Twitter and Conference Pitching: A Quick Guide
I’m not an expert on pitching, but I am one of the few people who kind of loves it.
So, I was hoping this post could be informational but also share my love of pitching.
First, the reasons I love pitching (in conferences):
– It’s face-to-face, so you can get a feel of the agent/editor and their reaction to your story.
– It’s an organic conversation, it gives agents/editors a chance to ask questions that they wouldn’t otherwise. It means you get a chance to really sell your story in a more natural setting.
– It’s a chance for YOU to ask questions of the agent/editor you’re talking to. It’s great because even if they don’t request your MS you can ask them about future projects or about the industry in general. Almost every agent and editor I’ve pitched has been willing to take extra time to talk to me about small questions at the end. It has been a great chance to educate myself.
The reasons I love pitching (on Twitter):
– It’s low commitment. You can just post your pitch and step away (if you want).
– It costs you nothing (except maybe a bit of your sanity that day).
– You’re usually allowed to pitch more than once so you get multiple chances to make an impression on dozens of agents and editors that are taking part.
Some things to keep in mind:
– Pitching doesn’t give a full picture of your story, that’s what your query letter is for, so make sure it’s ready to go.
– Don’t pitch (on Twitter) unless you’ve got a completed MS. There is an expectation that you will send requested materials soon (often within a few weeks).
(NOTE: This is different for conferences. You have more time, but I’d also tell the agent/editor what stage the MS is on when you have the pitch appointment)
Basic elements of a pitch:
– Character – their motivations, their flaw.
– Conflict – the inciting incident. The reason they can’t stay in their comfort zone anymore.
Do NOT try to include everything about your story in your pitch. There’s no way you can tell all elements of your story in a pitch whether it’s a 5 minute convo at a conference or a 140 character Twitter Pitch.
For a conference (in person) pitch, you can just include one great detail for each of the three bullet points above. Then if you have more time expand on the thing that makes your story interesting.
For a Twitter pitch, you can make one 140 character pitch for each individual bullet point.
Also, SPECIFICITY! My main advice when I critique pitches is to ask for specifics. “She’s a monster” is a bit vague. However, specifying the type of monster makes it more unique: “She’s a gumiho, a 9-tailed fox.” If you can give concrete reasons or examples for why your story is unique, then use them. Making your story stand out among the crowd is the key to a successful pitch.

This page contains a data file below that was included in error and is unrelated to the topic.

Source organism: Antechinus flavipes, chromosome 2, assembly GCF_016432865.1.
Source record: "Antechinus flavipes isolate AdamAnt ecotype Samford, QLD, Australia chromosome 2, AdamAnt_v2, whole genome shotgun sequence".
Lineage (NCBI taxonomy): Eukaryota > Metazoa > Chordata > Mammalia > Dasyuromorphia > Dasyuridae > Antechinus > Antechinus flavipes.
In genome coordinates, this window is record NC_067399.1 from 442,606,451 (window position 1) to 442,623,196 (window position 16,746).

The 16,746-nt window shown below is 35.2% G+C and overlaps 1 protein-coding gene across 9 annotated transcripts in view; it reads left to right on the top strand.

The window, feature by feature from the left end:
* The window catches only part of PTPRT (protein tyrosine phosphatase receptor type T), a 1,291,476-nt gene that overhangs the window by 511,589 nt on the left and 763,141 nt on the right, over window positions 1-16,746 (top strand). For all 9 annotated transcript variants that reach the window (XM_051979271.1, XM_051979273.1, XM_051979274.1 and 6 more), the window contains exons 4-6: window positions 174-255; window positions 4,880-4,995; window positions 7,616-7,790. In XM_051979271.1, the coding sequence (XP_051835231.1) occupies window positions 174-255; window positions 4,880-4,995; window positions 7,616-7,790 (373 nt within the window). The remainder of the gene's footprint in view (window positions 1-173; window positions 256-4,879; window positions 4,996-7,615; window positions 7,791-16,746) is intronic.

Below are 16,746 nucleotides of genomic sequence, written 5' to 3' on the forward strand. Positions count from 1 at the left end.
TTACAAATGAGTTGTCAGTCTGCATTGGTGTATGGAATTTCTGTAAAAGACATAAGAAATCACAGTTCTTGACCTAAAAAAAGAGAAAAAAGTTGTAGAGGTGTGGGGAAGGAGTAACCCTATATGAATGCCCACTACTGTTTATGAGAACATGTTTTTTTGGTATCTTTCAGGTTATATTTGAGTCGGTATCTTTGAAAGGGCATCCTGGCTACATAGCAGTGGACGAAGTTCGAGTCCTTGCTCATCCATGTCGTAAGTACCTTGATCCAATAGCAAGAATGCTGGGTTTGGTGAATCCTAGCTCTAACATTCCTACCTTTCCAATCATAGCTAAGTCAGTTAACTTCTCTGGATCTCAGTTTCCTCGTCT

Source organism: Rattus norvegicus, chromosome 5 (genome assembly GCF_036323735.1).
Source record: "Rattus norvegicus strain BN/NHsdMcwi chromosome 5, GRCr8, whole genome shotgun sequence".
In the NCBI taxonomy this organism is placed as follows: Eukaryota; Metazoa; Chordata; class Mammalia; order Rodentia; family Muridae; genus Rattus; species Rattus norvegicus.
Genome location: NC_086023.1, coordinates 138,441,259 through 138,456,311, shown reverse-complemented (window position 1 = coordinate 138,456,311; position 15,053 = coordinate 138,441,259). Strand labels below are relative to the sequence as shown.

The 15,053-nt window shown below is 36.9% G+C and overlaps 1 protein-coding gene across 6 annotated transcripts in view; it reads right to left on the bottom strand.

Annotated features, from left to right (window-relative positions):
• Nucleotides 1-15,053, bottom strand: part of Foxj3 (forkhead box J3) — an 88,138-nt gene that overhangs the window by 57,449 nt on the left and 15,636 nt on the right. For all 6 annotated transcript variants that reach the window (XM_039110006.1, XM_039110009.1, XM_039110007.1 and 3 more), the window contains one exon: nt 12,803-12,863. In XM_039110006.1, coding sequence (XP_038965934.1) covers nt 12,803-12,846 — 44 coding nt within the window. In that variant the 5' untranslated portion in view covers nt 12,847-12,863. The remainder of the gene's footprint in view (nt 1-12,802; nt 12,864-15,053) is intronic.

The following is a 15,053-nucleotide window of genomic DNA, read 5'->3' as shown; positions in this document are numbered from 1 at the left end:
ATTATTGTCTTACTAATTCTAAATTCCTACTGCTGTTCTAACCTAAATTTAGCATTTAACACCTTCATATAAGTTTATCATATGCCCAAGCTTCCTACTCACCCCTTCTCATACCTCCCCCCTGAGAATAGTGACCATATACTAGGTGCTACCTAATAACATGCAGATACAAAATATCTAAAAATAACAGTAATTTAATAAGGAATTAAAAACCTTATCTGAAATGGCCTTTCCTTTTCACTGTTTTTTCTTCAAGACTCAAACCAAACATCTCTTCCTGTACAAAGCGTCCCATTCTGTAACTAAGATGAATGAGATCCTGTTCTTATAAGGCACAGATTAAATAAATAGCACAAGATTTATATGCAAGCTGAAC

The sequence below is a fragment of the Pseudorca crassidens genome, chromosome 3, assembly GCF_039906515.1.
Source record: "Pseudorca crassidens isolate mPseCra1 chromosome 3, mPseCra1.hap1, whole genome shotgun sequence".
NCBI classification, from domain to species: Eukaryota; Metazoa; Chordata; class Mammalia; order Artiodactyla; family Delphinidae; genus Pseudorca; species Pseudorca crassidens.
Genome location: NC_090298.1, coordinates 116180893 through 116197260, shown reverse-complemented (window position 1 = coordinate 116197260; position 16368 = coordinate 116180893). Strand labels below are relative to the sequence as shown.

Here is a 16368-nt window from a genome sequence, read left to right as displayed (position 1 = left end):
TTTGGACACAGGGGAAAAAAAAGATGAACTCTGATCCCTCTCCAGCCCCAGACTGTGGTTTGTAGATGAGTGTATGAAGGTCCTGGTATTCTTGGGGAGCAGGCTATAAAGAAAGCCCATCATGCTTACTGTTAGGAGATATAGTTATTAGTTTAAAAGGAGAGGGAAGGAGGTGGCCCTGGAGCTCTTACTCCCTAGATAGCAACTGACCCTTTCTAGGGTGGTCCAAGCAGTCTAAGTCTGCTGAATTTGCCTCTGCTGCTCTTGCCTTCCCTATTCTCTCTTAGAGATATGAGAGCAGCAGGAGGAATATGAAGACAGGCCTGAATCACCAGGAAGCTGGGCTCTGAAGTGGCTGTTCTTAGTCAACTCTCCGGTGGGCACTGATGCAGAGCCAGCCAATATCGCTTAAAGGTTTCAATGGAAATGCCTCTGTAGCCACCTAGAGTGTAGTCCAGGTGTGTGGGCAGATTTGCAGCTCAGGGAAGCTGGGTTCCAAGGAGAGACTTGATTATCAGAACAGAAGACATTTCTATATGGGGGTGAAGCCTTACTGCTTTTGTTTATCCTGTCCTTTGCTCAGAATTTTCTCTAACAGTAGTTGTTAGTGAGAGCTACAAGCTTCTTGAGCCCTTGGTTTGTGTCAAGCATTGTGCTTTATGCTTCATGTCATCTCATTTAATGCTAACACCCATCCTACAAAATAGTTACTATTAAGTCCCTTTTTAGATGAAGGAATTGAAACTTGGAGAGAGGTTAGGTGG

Additional things you can add (if you have them):
– Great comps that give IMMEDIATE idea of your story (These Broken Stars was often pitched as Titanic in Space. That gives an immediate concept of the story. Don’t just use 2 comps and think it’ll give an idea of the story immediately, that’s not always the case so be aware of your story’s strengths)
– High concept hook (this is similar to including good comps). For example, “Cinder is Futuristic retelling of Cinderella with cyborgs and spaceships.” That kind of tweet would make me want to read IMMEDIATELY.
– Something that the story is based on that is cool and unexpected. I said that my story was based on Korean Myth which is (unfortunately) not common in YA right now. So it caught the eye of a few agents and it helped my pitch get interest.
Some things to try for Twitter Pitches (with examples):
Try making a pitch based on Plot Line.
– Say you’re pitching Hunger Games. You’d pitch the plot by saying, “A teen girl is forced into a televised game that makes 24 kids fight to the death for sport. Only 1 can survive.”
Try making a pitch based on Character Arc.
– Again, for Hunger Games. “Katniss will do anything to save her little sister, including taking her place in the deadly Hunger Games, a televised fight to the death.”
Try making a pitch based on World Inspiration.
– Hunger Games pitch with World inspiration. “Panem is all that’s left of North America. The capital keeps the 12 districts in line by demanding 2 teen tributes each year to fight to the death for sport.”
(I also made a video for tips on writing a Twitter Pitch)
I got my agent through a Twitter pitch event. So I thought I’d go over how to write three types of pitches for Twitter pitch events such as #DVPit or #Pitmad (with examples) using the 3 C’s: Concept, Character, Conflict.
And Finally, be positive. Even if the first, second, and tenth agent don’t show much interest then keep trying! You worked hard on your book and you should be proud of that. And if all else fails, you can still slush query.